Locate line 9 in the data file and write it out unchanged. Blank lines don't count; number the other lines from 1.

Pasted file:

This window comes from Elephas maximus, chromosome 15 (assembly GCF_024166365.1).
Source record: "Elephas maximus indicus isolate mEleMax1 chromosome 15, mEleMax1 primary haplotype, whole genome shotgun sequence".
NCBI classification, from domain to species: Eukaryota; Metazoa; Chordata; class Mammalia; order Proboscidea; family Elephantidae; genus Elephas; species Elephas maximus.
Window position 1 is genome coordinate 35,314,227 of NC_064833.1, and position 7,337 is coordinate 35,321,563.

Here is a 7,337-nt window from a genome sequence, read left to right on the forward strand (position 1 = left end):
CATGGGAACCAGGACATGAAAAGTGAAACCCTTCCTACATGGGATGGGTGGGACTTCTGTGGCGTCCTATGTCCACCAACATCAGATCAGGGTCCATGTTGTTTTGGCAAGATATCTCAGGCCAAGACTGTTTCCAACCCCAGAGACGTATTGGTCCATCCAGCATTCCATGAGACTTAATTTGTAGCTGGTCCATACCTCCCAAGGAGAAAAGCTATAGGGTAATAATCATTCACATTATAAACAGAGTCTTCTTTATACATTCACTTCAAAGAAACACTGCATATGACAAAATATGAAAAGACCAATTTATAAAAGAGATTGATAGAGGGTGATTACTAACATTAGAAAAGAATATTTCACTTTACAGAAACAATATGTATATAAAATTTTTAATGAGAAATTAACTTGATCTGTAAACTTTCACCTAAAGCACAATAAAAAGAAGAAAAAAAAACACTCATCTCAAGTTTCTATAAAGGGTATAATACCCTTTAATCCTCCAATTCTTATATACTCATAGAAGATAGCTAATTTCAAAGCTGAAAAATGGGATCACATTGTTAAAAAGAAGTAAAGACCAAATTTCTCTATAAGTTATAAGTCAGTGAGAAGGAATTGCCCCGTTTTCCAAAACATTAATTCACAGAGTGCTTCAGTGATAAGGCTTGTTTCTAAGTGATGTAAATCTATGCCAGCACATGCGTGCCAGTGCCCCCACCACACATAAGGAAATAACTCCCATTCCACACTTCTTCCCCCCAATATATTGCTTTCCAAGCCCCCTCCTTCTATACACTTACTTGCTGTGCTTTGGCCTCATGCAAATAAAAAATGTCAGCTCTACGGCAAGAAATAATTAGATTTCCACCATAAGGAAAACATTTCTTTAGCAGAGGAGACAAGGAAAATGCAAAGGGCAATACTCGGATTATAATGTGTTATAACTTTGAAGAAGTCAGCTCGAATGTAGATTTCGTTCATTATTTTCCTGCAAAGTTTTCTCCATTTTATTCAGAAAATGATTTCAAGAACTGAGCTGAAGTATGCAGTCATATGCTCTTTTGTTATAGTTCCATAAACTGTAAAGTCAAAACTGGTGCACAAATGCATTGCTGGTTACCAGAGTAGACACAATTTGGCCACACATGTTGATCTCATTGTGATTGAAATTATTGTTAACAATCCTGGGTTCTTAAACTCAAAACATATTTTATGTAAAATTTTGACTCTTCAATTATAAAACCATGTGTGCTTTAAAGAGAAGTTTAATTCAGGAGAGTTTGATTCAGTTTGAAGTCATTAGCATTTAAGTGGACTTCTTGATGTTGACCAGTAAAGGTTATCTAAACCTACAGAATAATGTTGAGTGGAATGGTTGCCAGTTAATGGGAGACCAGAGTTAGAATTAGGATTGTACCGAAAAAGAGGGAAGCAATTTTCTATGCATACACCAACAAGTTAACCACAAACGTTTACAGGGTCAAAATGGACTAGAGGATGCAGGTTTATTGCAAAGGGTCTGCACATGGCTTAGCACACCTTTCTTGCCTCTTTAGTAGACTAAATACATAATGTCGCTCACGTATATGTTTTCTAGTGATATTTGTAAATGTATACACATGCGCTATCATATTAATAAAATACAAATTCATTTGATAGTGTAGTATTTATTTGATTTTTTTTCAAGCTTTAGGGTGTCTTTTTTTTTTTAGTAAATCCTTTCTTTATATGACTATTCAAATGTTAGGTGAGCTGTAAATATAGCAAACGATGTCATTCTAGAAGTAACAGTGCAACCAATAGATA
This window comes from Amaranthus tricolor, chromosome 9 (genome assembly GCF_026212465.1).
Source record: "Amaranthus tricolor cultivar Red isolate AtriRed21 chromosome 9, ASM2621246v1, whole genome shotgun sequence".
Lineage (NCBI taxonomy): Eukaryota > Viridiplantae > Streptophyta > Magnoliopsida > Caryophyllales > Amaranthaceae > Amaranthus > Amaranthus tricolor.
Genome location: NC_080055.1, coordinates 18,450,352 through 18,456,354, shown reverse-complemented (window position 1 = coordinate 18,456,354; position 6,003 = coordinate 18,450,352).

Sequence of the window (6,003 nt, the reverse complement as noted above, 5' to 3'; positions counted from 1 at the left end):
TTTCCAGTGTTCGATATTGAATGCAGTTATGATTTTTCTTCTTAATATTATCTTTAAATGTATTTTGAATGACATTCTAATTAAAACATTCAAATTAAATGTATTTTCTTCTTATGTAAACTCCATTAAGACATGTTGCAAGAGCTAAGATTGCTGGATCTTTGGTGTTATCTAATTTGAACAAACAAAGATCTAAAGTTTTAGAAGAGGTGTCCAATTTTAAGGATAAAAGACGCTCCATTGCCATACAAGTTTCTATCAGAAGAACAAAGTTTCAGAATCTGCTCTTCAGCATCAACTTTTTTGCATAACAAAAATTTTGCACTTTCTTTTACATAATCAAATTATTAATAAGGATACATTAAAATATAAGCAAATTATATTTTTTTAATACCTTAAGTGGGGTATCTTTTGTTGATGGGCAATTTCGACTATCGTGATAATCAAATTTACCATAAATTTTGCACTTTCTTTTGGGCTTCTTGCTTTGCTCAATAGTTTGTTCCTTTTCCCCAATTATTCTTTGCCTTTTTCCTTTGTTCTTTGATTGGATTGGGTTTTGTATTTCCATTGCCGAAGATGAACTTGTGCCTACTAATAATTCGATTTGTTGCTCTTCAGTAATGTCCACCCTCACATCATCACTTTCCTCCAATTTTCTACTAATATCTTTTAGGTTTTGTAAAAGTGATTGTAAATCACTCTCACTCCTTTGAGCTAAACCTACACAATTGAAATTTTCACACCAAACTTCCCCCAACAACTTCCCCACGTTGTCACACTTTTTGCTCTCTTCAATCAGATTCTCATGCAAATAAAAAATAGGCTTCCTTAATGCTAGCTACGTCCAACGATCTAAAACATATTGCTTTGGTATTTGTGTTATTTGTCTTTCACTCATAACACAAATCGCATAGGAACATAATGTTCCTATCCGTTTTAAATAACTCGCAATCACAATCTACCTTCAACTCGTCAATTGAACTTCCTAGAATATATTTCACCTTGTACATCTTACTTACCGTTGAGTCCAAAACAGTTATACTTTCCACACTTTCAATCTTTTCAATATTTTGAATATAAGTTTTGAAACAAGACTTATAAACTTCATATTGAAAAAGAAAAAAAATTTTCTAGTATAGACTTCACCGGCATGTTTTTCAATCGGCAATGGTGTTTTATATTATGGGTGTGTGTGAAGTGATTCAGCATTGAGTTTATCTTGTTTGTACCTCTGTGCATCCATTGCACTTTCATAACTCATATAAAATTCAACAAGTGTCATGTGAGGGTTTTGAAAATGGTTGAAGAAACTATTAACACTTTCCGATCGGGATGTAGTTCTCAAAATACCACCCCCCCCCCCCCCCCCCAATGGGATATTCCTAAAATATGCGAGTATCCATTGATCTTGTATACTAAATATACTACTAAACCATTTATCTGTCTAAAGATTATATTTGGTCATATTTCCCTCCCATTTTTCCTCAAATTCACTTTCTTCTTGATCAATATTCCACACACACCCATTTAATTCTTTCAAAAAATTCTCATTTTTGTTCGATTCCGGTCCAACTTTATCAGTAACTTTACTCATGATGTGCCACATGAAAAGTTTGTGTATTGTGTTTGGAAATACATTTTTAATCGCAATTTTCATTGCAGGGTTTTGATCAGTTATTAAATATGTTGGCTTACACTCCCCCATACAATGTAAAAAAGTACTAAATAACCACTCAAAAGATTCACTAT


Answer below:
Lineage (NCBI taxonomy): Eukaryota > Viridiplantae > Streptophyta > Magnoliopsida > Caryophyllales > Amaranthaceae > Amaranthus > Amaranthus tricolor.